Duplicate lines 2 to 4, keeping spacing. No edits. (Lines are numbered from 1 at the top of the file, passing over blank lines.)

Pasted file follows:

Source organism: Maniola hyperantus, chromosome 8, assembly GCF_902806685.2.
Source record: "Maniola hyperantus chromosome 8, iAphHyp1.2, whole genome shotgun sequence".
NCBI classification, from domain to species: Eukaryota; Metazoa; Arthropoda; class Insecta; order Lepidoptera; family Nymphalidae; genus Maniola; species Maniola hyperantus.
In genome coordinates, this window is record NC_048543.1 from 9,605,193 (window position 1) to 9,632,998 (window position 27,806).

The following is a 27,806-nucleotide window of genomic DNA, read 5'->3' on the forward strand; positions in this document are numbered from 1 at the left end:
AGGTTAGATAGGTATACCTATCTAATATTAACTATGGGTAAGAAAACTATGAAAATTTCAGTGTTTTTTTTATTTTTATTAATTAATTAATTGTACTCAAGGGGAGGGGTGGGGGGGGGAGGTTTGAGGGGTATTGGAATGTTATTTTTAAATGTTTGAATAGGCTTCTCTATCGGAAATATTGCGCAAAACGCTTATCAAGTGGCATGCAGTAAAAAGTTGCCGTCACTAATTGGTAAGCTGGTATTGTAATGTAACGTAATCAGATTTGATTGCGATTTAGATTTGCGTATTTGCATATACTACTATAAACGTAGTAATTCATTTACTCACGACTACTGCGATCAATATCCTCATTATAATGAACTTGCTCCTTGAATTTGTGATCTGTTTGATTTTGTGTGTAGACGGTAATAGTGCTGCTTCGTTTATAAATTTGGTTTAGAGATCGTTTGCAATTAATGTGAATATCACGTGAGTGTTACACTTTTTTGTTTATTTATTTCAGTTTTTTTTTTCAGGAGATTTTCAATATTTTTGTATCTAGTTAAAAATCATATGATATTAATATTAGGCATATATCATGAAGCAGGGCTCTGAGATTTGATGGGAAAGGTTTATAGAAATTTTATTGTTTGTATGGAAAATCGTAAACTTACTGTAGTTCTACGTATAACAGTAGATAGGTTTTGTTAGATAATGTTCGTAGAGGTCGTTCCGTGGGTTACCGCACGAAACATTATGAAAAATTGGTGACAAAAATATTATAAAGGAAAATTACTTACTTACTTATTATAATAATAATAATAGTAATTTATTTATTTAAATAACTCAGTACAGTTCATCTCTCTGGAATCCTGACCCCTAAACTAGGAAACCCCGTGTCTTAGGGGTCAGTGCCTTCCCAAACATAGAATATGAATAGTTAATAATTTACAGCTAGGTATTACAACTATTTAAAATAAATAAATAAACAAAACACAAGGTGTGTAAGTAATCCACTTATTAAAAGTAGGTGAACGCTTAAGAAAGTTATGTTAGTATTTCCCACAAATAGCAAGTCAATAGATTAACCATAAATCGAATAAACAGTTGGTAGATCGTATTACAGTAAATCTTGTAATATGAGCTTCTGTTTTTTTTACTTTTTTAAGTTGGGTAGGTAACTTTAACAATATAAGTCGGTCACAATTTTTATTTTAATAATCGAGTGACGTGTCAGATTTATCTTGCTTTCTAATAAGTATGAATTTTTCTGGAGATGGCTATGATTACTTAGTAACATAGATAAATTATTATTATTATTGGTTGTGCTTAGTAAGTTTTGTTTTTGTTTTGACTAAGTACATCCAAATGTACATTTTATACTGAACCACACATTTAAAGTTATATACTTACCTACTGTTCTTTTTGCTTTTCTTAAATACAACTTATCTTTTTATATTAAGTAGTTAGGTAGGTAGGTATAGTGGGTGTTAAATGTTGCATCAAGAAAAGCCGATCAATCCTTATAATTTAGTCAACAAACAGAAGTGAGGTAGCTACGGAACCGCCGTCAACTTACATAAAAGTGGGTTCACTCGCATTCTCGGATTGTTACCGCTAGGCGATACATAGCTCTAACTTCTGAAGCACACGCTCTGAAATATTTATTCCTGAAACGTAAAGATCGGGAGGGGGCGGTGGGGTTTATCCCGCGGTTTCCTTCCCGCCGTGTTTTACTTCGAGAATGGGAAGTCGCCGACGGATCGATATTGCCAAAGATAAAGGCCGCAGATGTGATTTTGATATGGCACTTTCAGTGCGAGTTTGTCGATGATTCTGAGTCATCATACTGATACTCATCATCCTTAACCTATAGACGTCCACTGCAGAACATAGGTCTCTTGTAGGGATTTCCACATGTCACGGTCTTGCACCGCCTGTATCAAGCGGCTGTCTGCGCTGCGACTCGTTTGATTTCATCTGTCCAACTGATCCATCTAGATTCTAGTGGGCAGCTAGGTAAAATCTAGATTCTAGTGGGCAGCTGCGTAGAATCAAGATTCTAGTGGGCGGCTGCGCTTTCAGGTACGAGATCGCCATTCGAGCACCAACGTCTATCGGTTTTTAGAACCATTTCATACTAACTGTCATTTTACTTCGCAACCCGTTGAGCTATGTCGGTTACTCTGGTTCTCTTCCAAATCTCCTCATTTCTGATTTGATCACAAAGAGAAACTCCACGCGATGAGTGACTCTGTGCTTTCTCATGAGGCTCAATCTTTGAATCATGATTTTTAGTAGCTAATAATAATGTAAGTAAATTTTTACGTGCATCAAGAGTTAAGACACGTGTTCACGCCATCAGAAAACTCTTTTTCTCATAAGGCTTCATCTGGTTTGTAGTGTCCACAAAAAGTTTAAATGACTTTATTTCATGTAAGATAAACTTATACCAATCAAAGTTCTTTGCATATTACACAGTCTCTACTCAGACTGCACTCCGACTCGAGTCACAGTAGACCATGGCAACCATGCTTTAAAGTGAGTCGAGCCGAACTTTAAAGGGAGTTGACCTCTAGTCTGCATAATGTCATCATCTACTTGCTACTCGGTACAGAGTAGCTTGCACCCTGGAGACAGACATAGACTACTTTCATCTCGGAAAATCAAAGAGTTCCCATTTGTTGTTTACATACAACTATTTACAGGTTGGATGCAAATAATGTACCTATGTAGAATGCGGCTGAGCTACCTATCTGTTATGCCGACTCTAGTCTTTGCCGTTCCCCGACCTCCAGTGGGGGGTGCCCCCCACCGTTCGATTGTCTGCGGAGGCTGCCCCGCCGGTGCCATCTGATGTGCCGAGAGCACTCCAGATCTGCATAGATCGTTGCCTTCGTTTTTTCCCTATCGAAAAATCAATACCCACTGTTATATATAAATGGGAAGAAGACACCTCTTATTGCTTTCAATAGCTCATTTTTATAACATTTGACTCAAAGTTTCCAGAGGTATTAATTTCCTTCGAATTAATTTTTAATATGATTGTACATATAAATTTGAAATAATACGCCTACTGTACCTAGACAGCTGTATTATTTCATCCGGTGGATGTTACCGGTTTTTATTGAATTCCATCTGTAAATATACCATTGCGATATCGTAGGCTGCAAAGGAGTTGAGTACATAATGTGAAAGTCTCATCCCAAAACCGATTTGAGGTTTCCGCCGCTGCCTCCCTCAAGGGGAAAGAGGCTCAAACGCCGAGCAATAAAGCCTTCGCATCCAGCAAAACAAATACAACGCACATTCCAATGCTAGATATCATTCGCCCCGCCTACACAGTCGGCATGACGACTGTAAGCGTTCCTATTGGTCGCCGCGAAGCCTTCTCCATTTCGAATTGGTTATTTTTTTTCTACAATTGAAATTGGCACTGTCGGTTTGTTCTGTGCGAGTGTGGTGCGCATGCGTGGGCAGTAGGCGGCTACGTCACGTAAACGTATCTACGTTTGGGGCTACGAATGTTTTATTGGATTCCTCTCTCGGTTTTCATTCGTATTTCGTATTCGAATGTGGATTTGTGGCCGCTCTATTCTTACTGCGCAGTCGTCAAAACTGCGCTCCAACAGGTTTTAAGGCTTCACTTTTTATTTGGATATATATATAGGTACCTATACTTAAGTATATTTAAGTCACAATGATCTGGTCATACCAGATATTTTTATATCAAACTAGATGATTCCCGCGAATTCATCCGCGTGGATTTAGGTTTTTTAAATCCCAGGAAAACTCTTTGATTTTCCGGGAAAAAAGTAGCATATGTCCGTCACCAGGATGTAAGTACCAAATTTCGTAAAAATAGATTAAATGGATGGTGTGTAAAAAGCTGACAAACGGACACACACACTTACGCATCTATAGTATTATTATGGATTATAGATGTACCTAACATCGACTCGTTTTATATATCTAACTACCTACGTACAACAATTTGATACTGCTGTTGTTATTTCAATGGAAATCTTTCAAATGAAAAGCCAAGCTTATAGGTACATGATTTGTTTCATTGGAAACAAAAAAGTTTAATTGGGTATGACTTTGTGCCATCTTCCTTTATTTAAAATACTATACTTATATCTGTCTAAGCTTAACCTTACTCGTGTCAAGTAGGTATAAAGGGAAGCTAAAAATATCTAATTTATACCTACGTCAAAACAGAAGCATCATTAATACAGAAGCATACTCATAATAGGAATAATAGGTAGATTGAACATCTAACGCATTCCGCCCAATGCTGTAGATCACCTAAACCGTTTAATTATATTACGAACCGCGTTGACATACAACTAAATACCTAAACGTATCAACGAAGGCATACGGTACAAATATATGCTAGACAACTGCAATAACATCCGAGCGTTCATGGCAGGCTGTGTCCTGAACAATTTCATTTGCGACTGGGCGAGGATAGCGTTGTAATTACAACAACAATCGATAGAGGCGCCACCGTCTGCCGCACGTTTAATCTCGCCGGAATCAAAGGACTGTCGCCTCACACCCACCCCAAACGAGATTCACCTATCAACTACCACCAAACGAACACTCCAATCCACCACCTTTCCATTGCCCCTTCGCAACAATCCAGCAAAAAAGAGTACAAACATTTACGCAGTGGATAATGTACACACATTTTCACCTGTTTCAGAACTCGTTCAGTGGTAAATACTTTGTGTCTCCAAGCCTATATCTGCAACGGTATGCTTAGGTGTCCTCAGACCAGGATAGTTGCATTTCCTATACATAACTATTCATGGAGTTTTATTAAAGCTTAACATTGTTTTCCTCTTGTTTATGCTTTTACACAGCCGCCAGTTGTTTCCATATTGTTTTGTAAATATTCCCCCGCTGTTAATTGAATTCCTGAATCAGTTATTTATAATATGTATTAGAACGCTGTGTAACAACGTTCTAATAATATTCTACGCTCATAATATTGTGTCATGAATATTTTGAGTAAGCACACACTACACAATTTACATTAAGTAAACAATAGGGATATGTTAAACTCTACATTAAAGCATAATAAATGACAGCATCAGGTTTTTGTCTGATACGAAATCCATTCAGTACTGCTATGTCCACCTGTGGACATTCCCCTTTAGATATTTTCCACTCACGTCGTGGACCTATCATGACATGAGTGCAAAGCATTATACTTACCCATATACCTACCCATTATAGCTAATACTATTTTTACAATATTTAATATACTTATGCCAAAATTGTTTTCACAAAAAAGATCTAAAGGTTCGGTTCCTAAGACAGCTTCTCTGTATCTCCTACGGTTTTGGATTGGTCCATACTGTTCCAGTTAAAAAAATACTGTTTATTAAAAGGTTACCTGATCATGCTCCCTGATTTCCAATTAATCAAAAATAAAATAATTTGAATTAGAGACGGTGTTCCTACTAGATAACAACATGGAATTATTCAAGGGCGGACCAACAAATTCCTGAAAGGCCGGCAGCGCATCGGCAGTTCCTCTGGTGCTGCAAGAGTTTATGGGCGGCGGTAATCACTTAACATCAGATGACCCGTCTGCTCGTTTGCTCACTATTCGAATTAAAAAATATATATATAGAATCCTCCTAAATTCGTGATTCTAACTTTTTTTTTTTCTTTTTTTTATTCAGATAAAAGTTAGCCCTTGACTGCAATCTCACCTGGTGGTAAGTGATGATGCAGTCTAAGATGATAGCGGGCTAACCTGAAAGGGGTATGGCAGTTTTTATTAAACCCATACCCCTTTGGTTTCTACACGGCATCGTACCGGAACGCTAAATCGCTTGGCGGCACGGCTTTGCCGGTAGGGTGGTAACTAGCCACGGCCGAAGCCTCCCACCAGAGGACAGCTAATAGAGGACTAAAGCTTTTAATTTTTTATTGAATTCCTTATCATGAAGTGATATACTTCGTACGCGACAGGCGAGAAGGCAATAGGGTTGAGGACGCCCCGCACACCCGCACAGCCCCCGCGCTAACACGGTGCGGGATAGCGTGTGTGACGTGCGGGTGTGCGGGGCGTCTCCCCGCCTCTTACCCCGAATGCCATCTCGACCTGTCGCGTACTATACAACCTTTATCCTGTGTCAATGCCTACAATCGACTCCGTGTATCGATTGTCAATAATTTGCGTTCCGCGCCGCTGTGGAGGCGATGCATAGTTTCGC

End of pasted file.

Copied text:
Source record: "Maniola hyperantus chromosome 8, iAphHyp1.2, whole genome shotgun sequence".
NCBI classification, from domain to species: Eukaryota; Metazoa; Arthropoda; class Insecta; order Lepidoptera; family Nymphalidae; genus Maniola; species Maniola hyperantus.
In genome coordinates, this window is record NC_048543.1 from 9,605,193 (window position 1) to 9,632,998 (window position 27,806).